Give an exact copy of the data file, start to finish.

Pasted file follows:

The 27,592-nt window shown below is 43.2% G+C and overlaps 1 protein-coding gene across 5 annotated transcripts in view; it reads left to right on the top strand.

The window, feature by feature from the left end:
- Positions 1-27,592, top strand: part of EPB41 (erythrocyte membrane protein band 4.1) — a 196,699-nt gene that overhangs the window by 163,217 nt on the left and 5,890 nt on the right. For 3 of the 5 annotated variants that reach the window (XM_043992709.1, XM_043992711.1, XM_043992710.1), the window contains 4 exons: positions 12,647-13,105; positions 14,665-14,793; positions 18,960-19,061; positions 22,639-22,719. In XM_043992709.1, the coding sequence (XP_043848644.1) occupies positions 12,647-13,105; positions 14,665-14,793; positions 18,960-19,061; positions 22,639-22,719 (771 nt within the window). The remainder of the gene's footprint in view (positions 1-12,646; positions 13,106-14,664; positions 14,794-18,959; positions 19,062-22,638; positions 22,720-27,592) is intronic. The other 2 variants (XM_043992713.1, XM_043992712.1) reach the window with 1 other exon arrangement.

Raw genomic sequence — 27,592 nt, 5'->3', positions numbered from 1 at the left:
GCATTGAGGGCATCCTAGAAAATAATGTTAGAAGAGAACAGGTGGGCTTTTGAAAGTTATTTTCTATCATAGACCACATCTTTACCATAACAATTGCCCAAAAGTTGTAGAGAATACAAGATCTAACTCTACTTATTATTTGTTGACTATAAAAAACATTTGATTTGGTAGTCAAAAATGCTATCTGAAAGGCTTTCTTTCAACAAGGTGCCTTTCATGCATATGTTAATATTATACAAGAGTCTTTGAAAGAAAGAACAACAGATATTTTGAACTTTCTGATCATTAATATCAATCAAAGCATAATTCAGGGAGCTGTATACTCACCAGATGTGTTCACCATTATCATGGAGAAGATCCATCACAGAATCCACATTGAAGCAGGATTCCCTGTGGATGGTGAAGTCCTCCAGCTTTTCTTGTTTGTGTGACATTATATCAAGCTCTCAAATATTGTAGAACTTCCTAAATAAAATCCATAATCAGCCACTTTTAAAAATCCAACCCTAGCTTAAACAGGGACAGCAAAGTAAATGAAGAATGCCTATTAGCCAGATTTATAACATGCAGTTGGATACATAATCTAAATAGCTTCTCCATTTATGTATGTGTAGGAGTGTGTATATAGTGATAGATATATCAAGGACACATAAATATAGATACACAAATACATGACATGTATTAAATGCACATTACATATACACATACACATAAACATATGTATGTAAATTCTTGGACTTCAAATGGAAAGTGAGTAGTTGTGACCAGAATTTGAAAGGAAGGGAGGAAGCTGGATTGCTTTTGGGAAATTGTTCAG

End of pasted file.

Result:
The 27,592-nt window shown below is 43.2% G+C and overlaps 1 protein-coding gene across 5 annotated transcripts in view; it reads left to right on the top strand.

The window, feature by feature from the left end:
- Positions 1-27,592, top strand: part of EPB41 (erythrocyte membrane protein band 4.1) — a 196,699-nt gene that overhangs the window by 163,217 nt on the left and 5,890 nt on the right. For 3 of the 5 annotated variants that reach the window (XM_043992709.1, XM_043992711.1, XM_043992710.1), the window contains 4 exons: positions 12,647-13,105; positions 14,665-14,793; positions 18,960-19,061; positions 22,639-22,719. In XM_043992709.1, the coding sequence (XP_043848644.1) occupies positions 12,647-13,105; positions 14,665-14,793; positions 18,960-19,061; positions 22,639-22,719 (771 nt within the window). The remainder of the gene's footprint in view (positions 1-12,646; positions 13,106-14,664; positions 14,794-18,959; positions 19,062-22,638; positions 22,720-27,592) is intronic. The other 2 variants (XM_043992713.1, XM_043992712.1) reach the window with 1 other exon arrangement.

Raw genomic sequence — 27,592 nt, 5'->3', positions numbered from 1 at the left:
GCATTGAGGGCATCCTAGAAAATAATGTTAGAAGAGAACAGGTGGGCTTTTGAAAGTTATTTTCTATCATAGACCACATCTTTACCATAACAATTGCCCAAAAGTTGTAGAGAATACAAGATCTAACTCTACTTATTATTTGTTGACTATAAAAAACATTTGATTTGGTAGTCAAAAATGCTATCTGAAAGGCTTTCTTTCAACAAGGTGCCTTTCATGCATATGTTAATATTATACAAGAGTCTTTGAAAGAAAGAACAACAGATATTTTGAACTTTCTGATCATTAATATCAATCAAAGCATAATTCAGGGAGCTGTATACTCACCAGATGTGTTCACCATTATCATGGAGAAGATCCATCACAGAATCCACATTGAAGCAGGATTCCCTGTGGATGGTGAAGTCCTCCAGCTTTTCTTGTTTGTGTGACATTATATCAAGCTCTCAAATATTGTAGAACTTCCTAAATAAAATCCATAATCAGCCACTTTTAAAAATCCAACCCTAGCTTAAACAGGGACAGCAAAGTAAATGAAGAATGCCTATTAGCCAGATTTATAACATGCAGTTGGATACATAATCTAAATAGCTTCTCCATTTATGTATGTGTAGGAGTGTGTATATAGTGATAGATATATCAAGGACACATAAATATAGATACACAAATACATGACATGTATTAAATGCACATTACATATACACATACACATAAACATATGTATGTAAATTCTTGGACTTCAAATGGAAAGTGAGTAGTTGTGACCAGAATTTGAAAGGAAGGGAGGAAGCTGGATTGCTTTTGGGAAATTGTTCAG